Theatre review: Night Before Christmas - Edinburgh

THERE’S a cosy back room in a famous Leith pub, there’s cake, there’s laughter, and there’s a chance to experience an evening of live script-in-hand performance, created by some of Scotland’s brightest young writers and actors.

Joyce McMillan. Picture: Neil Hanna
Joyce McMillan. Picture: Neil Hanna
Joyce McMillan. Picture: Neil Hanna

Nights Before Christmas

Village Pub Theatre, Leith


So it’s not surprising that Edinburgh’s Village Pub Theatre has fast become a such popular feature of the city’s grassroots theatre scene, or that such a merry crowd assembled for VPT’s Christmas selection of tiny ten-minute plays. Directed by Caitlin Skinner and distinguished guest Philip Howard, this week’s show featured no fewer than nine Christmas-themed plays.

Giles Conisbee’s Smoke And Satsumas shows a couple painfully trying to make a Christmas go of things for their children, after an unnamed crisis that has destroyed the woman’s love for her man. Wiggly Worms by actor-writer Jonathan Holt explodes with theatrical energy, as two drugged-up toy shop assistants try to deal with a wholly inappropriate gift one of them has bought for a woman he fancies. Grace Cleary’s Spaso At Christmas plays wonderful word-games with the apparently confused Christmas perceptions of a girl who sees more than people think, and both Samuel Jameson’s Gigolo All The Way and Helen Shutt’s Leaves On the Line are like the first scenes of well-written modern rom-coms.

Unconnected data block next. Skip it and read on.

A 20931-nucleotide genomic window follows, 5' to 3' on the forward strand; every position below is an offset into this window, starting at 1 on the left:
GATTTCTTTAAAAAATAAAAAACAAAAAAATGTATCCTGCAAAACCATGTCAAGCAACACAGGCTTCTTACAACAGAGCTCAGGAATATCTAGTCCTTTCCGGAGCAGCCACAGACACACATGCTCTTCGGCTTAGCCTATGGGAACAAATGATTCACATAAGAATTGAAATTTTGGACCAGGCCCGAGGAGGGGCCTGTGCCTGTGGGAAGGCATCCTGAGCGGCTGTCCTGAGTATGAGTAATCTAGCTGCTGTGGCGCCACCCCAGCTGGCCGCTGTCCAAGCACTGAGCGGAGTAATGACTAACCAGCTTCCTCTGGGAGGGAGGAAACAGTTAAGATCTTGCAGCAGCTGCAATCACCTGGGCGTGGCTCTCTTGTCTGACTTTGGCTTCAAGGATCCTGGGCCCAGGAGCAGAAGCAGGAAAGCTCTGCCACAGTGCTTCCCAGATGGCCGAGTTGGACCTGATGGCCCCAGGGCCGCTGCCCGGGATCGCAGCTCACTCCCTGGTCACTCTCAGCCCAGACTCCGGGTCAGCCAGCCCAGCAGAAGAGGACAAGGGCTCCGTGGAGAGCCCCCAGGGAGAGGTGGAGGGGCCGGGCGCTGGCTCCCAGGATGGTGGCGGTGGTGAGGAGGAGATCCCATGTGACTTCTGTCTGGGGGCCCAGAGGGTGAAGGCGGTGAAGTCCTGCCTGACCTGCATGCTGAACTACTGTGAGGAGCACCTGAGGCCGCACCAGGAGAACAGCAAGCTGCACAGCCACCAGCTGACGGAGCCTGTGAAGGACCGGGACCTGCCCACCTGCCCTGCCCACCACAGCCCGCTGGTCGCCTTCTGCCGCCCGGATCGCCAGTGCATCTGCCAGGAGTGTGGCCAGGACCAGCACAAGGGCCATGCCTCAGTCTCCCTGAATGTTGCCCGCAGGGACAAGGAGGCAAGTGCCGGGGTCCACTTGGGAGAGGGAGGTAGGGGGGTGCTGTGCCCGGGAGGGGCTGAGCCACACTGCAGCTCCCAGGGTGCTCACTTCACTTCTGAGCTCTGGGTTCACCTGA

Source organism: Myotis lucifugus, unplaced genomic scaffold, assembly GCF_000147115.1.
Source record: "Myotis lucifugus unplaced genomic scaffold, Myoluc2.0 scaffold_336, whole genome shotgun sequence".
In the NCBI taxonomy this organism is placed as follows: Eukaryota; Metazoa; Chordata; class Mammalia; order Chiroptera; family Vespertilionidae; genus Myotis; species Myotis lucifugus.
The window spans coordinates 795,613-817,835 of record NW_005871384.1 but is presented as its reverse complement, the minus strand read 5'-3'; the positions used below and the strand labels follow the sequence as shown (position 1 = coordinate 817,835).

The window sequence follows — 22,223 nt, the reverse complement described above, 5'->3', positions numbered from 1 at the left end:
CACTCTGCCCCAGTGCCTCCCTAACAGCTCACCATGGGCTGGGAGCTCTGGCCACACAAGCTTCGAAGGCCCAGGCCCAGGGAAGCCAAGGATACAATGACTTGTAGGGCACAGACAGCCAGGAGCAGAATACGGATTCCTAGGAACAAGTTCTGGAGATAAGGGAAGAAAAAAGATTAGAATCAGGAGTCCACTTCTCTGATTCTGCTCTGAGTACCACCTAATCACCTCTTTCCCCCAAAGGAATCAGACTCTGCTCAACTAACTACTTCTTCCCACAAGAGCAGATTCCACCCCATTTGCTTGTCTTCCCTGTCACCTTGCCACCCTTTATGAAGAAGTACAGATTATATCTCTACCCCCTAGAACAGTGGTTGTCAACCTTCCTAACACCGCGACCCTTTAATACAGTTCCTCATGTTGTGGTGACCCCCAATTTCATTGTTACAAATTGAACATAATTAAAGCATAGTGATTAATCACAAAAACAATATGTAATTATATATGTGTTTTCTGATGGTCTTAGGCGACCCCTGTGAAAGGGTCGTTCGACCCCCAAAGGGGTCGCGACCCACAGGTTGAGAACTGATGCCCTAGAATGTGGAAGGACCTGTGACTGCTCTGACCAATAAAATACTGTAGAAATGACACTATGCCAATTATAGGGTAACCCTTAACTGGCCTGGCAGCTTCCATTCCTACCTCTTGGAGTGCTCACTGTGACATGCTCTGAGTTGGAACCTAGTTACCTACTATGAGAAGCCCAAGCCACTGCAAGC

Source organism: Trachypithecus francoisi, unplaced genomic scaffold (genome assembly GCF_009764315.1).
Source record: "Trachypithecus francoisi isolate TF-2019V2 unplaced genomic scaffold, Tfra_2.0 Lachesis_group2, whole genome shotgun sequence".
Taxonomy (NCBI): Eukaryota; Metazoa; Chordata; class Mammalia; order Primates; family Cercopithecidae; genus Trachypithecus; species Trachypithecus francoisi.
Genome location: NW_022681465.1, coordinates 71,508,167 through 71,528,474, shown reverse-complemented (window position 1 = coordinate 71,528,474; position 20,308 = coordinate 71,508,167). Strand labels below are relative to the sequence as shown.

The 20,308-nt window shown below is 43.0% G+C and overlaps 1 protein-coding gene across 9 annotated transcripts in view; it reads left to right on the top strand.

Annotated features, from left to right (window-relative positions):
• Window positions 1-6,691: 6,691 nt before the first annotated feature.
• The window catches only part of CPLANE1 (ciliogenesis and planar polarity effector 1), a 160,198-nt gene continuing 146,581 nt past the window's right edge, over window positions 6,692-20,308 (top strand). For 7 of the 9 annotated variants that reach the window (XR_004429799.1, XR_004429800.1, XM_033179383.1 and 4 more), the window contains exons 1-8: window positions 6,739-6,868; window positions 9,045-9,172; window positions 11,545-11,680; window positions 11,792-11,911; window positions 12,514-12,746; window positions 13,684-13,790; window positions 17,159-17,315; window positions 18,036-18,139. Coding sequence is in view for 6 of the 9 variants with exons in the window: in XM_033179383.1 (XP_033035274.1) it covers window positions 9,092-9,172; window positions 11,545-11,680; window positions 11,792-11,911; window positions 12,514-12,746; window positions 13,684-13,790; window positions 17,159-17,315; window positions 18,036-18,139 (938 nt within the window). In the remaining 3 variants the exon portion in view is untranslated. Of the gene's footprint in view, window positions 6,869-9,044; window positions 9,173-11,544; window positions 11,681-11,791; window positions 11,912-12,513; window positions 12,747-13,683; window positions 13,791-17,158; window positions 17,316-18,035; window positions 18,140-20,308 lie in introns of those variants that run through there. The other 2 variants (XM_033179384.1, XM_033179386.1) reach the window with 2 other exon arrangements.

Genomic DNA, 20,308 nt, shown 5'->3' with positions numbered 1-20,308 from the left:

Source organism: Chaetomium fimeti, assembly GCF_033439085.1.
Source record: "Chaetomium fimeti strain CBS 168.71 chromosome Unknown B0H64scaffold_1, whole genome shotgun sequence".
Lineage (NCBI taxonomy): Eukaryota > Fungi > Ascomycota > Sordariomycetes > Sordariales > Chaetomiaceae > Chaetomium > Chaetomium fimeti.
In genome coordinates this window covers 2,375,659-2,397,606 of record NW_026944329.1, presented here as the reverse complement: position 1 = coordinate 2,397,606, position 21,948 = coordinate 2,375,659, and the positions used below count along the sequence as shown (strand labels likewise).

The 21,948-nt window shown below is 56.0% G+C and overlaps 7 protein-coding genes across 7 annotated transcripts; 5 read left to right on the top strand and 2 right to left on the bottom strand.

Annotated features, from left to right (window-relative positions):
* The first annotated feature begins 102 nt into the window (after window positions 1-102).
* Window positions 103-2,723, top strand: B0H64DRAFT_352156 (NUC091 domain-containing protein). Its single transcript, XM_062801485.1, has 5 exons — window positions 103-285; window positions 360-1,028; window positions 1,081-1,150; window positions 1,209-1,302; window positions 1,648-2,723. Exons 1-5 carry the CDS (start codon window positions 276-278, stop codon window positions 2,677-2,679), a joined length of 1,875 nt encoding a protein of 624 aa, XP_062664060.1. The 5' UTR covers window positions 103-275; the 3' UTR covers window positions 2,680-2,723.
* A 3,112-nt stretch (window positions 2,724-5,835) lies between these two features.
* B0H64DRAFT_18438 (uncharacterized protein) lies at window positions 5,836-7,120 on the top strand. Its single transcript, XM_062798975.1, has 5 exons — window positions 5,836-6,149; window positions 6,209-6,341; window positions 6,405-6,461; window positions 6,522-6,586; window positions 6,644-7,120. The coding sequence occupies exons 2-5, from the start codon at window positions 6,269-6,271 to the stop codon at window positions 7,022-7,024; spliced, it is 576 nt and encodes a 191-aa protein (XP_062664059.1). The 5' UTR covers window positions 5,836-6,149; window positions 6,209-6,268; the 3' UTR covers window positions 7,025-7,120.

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The plays are bursting with promise and the actors are heroes, as a team led by Jenny Hulse, Paul Cunningham and Victoria Balnaves Aitken seize these tiny fragments of drama and make them live, for an audience who could hardly be happier if they were in the front row at Drury Lane.

Seen on 17.12.14

• Run ended